The year was 2009. My first taste was accompanied with slight trepidation. After all, we're talking sauerkraut here - a dish not exactly known for it's universal appeal. I say "slight" though, since it was a rainy winter's day, lunch time was nearing and my tummy was feeling decidedly empty. The other food on offer at the German festival looked pretty appealing if you're a big fan of sausages (boy do those Germans looooove their sausage!) or potatoes.
It wasn't so much that I didn't like sausages, but the thought of a comforting stew sounded infinitely more appealing given the rain beating down outside. Especially if that stew had the potential to stretch my tastebuds out of the confines of my snuggly comfort zone.
So I took the plunge. Ordered a bowlful of szegediner gulazsch from the smiling lady working at the booth. She asked if I wanted regular or smoky paprika. I opted for regular, wanting to taste the other flavours to full effect without the interference of the complex smokiness that the paprika would add. If I remember correctly the gulazsch was also served with a potato dish of some sort (naturally). I thanked the lady, found a seat, counted to three and took my first bite. It was not at all what I expected. It was GOOD! Beside me TheHusband was making good inroads into a couple of piping hot bockwursts.
I had no regrets over my choice of lunch though. The stew was very saucy, laced with paprika, smothering insanely soft pork pieces. The sauerkraut had all but broken down and formed part of the sauce, giving it a lovely sour kick, not overpowering at all, just right. In fact, in that moment I could hardly think of a better partner for succulent pork than tangy sauerkraut.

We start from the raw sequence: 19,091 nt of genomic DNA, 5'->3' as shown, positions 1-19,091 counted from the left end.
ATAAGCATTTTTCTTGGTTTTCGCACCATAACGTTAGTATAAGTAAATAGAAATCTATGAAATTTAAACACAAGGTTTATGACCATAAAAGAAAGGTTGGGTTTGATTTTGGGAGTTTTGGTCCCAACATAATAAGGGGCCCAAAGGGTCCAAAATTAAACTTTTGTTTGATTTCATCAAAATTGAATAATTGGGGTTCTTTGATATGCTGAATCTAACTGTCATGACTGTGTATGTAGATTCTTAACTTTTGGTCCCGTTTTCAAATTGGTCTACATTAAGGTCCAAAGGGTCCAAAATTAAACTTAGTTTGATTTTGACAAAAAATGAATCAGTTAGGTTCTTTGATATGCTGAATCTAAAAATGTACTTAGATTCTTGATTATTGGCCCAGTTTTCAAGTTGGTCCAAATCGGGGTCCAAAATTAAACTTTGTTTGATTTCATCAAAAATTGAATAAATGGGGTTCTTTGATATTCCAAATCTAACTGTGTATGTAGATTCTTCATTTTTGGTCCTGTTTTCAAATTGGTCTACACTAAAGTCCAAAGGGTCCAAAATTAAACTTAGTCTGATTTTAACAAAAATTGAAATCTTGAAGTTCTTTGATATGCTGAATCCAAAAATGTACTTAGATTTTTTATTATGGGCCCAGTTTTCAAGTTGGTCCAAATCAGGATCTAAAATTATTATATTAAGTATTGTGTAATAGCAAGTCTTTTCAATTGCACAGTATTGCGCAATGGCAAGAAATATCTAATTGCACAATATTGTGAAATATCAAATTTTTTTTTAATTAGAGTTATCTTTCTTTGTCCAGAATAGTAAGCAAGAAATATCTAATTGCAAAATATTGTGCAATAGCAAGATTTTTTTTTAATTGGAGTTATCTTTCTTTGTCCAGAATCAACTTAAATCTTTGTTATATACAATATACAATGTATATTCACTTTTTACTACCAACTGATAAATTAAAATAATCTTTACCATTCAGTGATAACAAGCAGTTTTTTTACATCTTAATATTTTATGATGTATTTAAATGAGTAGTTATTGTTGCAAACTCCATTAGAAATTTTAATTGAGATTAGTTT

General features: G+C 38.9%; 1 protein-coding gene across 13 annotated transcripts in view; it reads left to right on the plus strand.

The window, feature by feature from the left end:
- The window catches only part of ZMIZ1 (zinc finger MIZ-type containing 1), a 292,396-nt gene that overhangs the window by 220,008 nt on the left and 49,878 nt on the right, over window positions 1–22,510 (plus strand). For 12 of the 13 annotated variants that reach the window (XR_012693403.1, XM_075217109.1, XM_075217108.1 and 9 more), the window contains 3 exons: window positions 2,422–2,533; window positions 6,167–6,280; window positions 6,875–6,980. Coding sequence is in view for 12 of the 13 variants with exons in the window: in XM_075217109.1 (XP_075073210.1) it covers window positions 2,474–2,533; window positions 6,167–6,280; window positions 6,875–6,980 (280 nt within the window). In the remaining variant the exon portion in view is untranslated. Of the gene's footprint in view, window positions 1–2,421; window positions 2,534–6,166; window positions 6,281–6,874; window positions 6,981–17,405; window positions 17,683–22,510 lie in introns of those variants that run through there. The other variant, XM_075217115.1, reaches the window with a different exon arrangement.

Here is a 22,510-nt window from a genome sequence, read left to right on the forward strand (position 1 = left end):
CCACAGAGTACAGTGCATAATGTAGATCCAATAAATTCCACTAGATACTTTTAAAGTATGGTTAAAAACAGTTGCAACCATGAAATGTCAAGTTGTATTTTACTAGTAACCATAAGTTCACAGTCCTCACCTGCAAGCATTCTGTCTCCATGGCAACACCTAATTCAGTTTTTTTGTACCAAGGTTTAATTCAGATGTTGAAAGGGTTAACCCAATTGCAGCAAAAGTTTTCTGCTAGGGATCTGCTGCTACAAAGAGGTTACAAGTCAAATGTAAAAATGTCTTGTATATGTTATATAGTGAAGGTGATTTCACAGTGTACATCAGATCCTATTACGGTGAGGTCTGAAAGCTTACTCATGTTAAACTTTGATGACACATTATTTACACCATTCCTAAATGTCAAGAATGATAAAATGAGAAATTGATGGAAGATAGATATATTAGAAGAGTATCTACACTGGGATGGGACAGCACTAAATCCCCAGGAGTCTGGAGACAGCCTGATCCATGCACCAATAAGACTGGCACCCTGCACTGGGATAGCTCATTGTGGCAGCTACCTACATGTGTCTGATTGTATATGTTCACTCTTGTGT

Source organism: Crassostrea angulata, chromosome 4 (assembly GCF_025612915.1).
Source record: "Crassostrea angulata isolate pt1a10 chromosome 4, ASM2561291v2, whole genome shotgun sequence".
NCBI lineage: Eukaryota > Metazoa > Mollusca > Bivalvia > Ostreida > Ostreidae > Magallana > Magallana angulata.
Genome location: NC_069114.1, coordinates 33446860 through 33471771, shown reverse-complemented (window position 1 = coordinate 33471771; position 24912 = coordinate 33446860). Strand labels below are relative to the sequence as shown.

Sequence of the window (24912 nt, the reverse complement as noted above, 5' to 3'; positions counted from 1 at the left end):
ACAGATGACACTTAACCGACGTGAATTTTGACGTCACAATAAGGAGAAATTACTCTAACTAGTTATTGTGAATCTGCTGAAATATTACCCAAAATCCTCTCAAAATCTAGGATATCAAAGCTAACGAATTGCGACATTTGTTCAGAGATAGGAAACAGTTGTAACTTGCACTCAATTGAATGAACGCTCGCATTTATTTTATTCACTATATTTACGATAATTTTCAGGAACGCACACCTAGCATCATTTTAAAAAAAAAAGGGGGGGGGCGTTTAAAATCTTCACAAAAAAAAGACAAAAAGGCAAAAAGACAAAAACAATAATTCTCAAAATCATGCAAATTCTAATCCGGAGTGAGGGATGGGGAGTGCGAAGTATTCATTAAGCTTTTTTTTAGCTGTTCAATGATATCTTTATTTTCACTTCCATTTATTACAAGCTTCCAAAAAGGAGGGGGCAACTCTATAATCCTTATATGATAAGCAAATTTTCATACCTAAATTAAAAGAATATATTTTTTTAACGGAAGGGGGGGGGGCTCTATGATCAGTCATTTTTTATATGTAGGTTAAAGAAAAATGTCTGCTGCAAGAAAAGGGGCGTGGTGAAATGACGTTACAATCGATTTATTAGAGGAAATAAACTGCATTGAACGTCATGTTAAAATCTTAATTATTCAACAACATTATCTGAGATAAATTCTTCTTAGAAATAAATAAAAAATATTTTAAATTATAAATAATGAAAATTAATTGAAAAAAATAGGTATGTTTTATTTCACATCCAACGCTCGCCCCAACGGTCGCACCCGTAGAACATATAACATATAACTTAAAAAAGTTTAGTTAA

I knew I had to attempt to recreate this at home. After all, I felt I owed it to my late gran - her dad immigrated to South Africa from Germany. Regretfully though, none of the German traditions and cuisine had been passed down to my dad and subsequently to me. And with gran long gone, I guess I'll never be able to get my hands on the real family recipes...
But, luckily we live in the 21st century. Viva internet! The internet was crawling with recipes for szegediner gulaszch, each one promising to be more authentic, more quintessentially "right" than the last. Some claimed to be staunchly German in origin, others proudly Hungarian, but truth be told, the recipes all looked pretty similar. I settled on one and made it within the next day or so. It was just as good as I remembered, yet I didn't blog about it at the time. I sat on the recipe instead, perhaps wanting to feel that it was somehow part of me, part of my heritage and not wanting to share it with the world at large who might not quite get how special it was to me.
Of course, that notion was ridiculous. Especially since the recipe was just too good to keep to myself. Especially now that winter has rolled around again, winds howling, rain blazing down, the whole hog. So, if you're in need of some comfort, and perhaps missing your own gran, make a pot of this gulaszch and celebrate mine with me. Prost!
Adapted from Active No-Carber (Mr. McD's recipe)
Serves 6 - 8
2 - 3 tbsp olive oil
2 medium onions, finely chopped
900g pork neck steak, cut into cubes
810g tin sauerkraut in white wine
3 cups water
3 tbsp paprika
1 tsp salt
1/2 tsp freshly ground black pepper
3/4 cup sour cream
1 tsp caraway seeds
1. Heat a tablespoon of oil in a large casserole pan, then add the onions and fry over medium-low heat until soft and glazed looking.
2. Remove onions, then add more oil, turn up the heat slightly and brown the pork meat in a couple of batches.
3. Spoon all the meat and onions back into your pan, then add sauerkraut, water, paprika, salt and pepper and cook for 1 hour, covered, over low heat or until the meat is meltingly tender and the sauerkraut has almost broken down.
4. Stir sour cream and caraway seeds through the stew, taste and adjust seasoning, then cook for a further 15 minutes. Serve warm with rice, potatoes or dumplings.